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Outlook for Welding Jobs in 2011

Looking through binoculars

One thing that everyone is concerned about is the future of welding jobs. Is there any kind of growth expected in this field or are the jobs being outsourced or taken over by robots? Those kinds of questions are the ones that often weigh on the minds of many welders.

You need to remember a few things about welding jobs in 2011. For one thing, two out of three welding jobs are in the manufacturing industries. This alone makes many people nervous. You also need to remember that it can take a few weeks to several years of school training and on the job training for a welder to be certified in their field. In fact, employment for 2011 is expected to have very little change, if any. And if you are a skilled welder, then your job prospects are actually quite good because the reports coming from employers are saying that the employers are having a hard time finding enough welders who have the qualifications they need.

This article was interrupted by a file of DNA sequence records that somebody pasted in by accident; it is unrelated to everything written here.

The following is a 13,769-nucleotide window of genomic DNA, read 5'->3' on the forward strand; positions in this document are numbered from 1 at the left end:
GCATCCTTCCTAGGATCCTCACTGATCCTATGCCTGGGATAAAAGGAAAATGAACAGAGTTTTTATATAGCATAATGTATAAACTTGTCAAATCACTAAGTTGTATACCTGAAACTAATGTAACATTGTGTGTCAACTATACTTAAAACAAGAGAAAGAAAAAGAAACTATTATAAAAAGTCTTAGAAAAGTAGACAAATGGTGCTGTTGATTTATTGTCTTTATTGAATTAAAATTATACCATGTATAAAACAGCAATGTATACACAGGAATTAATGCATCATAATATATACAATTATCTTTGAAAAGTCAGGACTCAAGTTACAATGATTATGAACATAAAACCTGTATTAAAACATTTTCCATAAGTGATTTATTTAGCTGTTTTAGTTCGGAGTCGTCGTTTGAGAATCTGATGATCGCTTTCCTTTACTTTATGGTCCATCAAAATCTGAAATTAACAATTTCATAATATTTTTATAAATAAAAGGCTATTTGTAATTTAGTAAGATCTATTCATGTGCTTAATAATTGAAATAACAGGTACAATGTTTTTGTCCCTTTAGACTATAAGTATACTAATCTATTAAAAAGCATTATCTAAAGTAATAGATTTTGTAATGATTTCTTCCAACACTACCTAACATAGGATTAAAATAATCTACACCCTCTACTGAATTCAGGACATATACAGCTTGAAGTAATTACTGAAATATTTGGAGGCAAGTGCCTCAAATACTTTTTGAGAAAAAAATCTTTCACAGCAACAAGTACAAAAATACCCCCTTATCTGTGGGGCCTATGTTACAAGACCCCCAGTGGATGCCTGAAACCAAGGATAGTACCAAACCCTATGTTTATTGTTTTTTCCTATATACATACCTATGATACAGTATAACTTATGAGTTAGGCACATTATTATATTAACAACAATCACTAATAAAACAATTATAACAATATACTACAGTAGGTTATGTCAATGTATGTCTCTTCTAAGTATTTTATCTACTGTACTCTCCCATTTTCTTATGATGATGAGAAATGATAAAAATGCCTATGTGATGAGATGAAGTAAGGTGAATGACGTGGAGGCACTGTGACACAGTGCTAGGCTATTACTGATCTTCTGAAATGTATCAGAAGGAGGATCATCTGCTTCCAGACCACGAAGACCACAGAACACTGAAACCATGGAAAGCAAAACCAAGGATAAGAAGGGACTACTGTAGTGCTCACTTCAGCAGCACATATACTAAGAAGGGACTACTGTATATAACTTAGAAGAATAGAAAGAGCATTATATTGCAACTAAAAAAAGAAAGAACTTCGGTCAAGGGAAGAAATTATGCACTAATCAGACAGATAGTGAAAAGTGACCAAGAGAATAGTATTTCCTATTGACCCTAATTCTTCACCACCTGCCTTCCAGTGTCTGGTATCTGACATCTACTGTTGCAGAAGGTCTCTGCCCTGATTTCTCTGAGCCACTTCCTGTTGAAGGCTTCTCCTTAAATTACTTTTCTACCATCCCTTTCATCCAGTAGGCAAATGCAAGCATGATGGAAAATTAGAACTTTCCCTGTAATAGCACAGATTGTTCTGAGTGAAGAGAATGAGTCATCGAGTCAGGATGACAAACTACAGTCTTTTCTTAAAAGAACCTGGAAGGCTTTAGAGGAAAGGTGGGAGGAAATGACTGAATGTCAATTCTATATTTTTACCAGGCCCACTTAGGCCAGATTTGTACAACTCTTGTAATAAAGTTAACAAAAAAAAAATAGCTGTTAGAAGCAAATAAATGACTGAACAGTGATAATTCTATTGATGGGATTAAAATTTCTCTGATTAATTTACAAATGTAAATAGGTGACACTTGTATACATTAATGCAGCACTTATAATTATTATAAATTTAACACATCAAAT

There is an expected 2% decline for welders, cutters, solderers, and brazers through 2018. This is not to say a drop of 2% per year, but a slow decline over the decade of 2008 to 2018. Welding, soldering, and brazing machine setters, tenders, and operators are expected to have a 7% decline over the same ten year period. This is because of advancements and the increased use of automation. Even so, the outlook for welders in manufacturing is much better than for other manufacturing jobs.

Why is the outlook so good for welders? Because there are some jobs that a machine just can't do. Also, welders can always gain new skills and take on a wide variety of jobs as needed and can go where they are most needed. Someone who was laid off that worked in automotive plants can find a position in the oil industry. The hardest part is the relocating if it's required. The better a welder's skills and certifications, and the more willing they are to work hard to learn, the better their job prospects and they are just about guaranteed a good paying position in 2011 and beyond. Custom jobs such as underwater welding or other jobs such as factory repairs or construction will nearly always need an actual welder, not a machine, so there will be jobs if welders are willing to look and in come cases relocate.

Ed C.


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